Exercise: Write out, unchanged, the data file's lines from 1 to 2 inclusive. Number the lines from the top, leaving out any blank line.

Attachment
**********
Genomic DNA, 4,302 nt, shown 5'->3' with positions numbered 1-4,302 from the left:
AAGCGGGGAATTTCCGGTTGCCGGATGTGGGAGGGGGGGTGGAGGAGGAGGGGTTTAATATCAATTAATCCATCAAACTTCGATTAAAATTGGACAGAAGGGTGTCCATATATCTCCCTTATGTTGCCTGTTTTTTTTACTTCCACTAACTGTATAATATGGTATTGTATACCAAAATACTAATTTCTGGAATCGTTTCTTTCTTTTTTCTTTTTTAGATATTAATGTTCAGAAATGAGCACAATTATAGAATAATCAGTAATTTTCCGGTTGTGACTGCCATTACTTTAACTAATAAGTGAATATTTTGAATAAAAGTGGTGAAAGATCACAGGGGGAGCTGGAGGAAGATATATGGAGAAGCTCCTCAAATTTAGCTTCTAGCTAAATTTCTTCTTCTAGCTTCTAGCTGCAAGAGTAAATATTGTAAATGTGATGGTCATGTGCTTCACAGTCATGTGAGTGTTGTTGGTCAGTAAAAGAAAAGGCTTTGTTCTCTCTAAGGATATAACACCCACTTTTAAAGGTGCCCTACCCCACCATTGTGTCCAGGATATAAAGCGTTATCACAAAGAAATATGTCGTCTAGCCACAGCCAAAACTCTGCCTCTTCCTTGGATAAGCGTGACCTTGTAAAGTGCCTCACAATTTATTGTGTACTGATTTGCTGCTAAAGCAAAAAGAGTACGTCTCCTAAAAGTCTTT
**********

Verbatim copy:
Genomic DNA, 4,302 nt, shown 5'->3' with positions numbered 1-4,302 from the left:
AAGCGGGGAATTTCCGGTTGCCGGATGTGGGAGGGGGGGTGGAGGAGGAGGGGTTTAATATCAATTAATCCATCAAACTTCGATTAAAATTGGACAGAAGGGTGTCCATATATCTCCCTTATGTTGCCTGTTTTTTTTACTTCCACTAACTGTATAATATGGTATTGTATACCAAAATACTAATTTCTGGAATCGTTTCTTTCTTTTTTCTTTTTTAGATATTAATGTTCAGAAATGAGCACAATTATAGAATAATCAGTAATTTTCCGGTTGTGACTGCCATTACTTTAACTAATAAGTGAATATTTTGAATAAAAGTGGTGAAAGATCACAGGGGGAGCTGGAGGAAGATATATGGAGAAGCTCCTCAAATTTAGCTTCTAGCTAAATTTCTTCTTCTAGCTTCTAGCTGCAAGAGTAAATATTGTAAATGTGATGGTCATGTGCTTCACAGTCATGTGAGTGTTGTTGGTCAGTAAAAGAAAAGGCTTTGTTCTCTCTAAGGATATAACACCCACTTTTAAAGGTGCCCTACCCCACCATTGTGTCCAGGATATAAAGCGTTATCACAAAGAAATATGTCGTCTAGCCACAGCCAAAACTCTGCCTCTTCCTTGGATAAGCGTGACCTTGTAAAGTGCCTCACAATTTATTGTGTACTGATTTGCTGCTAAAGCAAAAAGAGTACGTCTCCTAAAAGTCTTT